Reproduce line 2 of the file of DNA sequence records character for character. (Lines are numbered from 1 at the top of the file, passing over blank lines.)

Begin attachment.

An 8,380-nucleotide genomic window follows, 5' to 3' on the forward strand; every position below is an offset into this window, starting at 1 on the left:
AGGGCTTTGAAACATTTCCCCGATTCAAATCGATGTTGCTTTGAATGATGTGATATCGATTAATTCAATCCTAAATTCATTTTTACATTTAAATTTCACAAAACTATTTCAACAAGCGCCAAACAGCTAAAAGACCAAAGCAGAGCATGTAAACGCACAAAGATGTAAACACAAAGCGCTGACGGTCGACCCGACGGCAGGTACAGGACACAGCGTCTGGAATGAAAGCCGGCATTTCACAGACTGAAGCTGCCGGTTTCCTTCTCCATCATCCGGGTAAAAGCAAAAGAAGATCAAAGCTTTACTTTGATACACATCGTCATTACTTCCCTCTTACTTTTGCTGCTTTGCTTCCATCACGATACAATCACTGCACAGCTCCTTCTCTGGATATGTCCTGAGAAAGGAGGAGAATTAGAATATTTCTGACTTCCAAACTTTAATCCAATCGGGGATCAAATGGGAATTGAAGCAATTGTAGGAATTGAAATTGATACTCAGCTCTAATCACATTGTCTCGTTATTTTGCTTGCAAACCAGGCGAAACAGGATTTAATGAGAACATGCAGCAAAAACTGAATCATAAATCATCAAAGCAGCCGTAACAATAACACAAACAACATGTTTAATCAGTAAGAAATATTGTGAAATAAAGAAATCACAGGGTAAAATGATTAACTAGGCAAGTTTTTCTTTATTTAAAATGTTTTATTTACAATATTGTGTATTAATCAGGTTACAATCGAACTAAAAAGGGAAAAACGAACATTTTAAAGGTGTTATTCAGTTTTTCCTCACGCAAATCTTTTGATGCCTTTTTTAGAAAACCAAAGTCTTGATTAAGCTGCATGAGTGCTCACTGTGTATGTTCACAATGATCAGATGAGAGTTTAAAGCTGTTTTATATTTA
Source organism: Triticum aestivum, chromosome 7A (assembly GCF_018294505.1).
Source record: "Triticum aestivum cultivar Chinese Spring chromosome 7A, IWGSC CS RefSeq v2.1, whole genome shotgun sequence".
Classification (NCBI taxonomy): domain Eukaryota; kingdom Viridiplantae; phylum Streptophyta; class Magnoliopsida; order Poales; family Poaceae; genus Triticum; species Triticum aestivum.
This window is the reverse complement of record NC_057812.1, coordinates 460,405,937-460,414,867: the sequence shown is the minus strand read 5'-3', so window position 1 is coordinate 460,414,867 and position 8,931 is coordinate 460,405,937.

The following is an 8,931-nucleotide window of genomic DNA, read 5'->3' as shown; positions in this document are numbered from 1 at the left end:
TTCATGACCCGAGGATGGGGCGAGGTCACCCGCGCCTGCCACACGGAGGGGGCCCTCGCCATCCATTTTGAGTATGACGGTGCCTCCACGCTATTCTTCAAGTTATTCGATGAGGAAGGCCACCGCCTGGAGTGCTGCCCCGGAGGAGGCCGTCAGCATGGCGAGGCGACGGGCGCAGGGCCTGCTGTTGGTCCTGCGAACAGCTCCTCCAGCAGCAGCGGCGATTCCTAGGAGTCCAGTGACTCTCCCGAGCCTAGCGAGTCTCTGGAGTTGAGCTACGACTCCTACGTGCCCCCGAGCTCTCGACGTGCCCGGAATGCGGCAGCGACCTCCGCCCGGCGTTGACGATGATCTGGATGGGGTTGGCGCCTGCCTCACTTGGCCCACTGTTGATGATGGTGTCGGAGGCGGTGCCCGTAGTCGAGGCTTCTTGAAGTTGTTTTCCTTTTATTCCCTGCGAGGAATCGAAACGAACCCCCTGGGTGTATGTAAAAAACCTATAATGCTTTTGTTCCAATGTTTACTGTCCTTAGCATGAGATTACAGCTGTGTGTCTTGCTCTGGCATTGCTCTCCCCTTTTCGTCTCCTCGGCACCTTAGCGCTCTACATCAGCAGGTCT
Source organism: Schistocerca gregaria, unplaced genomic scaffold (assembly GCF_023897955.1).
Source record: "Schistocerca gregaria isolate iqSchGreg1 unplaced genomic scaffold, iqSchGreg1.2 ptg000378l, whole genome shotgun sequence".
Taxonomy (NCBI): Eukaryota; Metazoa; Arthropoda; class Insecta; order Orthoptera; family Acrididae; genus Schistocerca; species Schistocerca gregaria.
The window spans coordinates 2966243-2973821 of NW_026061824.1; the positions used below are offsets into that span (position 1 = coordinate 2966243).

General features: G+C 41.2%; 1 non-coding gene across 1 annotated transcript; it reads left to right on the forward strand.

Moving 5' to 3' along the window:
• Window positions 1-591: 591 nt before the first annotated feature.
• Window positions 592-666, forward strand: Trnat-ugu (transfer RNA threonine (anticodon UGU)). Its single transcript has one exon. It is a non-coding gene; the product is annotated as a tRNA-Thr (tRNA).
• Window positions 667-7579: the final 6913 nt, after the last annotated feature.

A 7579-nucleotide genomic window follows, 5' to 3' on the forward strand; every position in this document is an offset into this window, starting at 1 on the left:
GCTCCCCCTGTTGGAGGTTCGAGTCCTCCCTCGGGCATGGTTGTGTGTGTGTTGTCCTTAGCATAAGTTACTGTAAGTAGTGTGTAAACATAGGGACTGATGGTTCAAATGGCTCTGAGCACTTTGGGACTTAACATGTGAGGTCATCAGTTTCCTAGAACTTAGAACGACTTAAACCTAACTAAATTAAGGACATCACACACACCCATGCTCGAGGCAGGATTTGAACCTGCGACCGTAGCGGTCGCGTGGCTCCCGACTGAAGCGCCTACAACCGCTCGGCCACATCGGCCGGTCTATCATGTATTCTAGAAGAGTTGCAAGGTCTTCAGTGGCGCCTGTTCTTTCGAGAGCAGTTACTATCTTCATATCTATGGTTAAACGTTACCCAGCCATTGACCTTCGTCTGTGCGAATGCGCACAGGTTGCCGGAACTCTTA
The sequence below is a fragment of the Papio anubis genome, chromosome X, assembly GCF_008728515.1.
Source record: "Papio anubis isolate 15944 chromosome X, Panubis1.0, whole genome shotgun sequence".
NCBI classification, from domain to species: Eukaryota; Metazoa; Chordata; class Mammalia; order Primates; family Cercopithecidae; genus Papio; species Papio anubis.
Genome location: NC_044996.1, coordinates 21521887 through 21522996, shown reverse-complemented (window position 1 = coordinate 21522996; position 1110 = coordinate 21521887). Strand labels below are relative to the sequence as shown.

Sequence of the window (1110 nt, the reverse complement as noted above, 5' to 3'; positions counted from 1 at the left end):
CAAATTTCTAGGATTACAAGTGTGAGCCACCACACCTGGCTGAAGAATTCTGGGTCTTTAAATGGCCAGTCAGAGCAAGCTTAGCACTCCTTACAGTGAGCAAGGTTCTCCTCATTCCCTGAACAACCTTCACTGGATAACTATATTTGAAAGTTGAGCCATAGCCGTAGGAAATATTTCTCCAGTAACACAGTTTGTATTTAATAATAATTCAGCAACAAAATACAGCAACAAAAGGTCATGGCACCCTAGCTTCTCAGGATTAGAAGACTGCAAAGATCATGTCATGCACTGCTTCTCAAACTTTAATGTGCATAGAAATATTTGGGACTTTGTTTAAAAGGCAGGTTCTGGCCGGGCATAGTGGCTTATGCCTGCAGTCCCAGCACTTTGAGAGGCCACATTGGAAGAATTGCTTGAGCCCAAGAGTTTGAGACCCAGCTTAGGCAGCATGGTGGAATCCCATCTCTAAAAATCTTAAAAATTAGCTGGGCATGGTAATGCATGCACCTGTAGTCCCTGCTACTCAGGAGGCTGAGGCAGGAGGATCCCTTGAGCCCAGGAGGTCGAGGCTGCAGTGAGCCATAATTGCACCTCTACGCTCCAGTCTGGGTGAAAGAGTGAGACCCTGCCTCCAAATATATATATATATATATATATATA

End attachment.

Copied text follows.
AGGGCTTTGAAACATTTCCCCGATTCAAATCGATGTTGCTTTGAATGATGTGATATCGATTAATTCAATCCTAAATTCATTTTTACATTTAAATTTCACAAAACTATTTCAACAAGCGCCAAACAGCTAAAAGACCAAAGCAGAGCATGTAAACGCACAAAGATGTAAACACAAAGCGCTGACGGTCGACCCGACGGCAGGTACAGGACACAGCGTCTGGAATGAAAGCCGGCATTTCACAGACTGAAGCTGCCGGTTTCCTTCTCCATCATCCGGGTAAAAGCAAAAGAAGATCAAAGCTTTACTTTGATACACATCGTCATTACTTCCCTCTTACTTTTGCTGCTTTGCTTCCATCACGATACAATCACTGCACAGCTCCTTCTCTGGATATGTCCTGAGAAAGGAGGAGAATTAGAATATTTCTGACTTCCAAACTTTAATCCAATCGGGGATCAAATGGGAATTGAAGCAATTGTAGGAATTGAAATTGATACTCAGCTCTAATCACATTGTCTCGTTATTTTGCTTGCAAACCAGGCGAAACAGGATTTAATGAGAACATGCAGCAAAAACTGAATCATAAATCATCAAAGCAGCCGTAACAATAACACAAACAACATGTTTAATCAGTAAGAAATATTGTGAAATAAAGAAATCACAGGGTAAAATGATTAACTAGGCAAGTTTTTCTTTATTTAAAATGTTTTATTTACAATATTGTGTATTAATCAGGTTACAATCGAACTAAAAAGGGAAAAACGAACATTTTAAAGGTGTTATTCAGTTTTTCCTCACGCAAATCTTTTGATGCCTTTTTTAGAAAACCAAAGTCTTGATTAAGCTGCATGAGTGCTCACTGTGTATGTTCACAATGATCAGATGAGAGTTTAAAGCTGTTTTATATTTA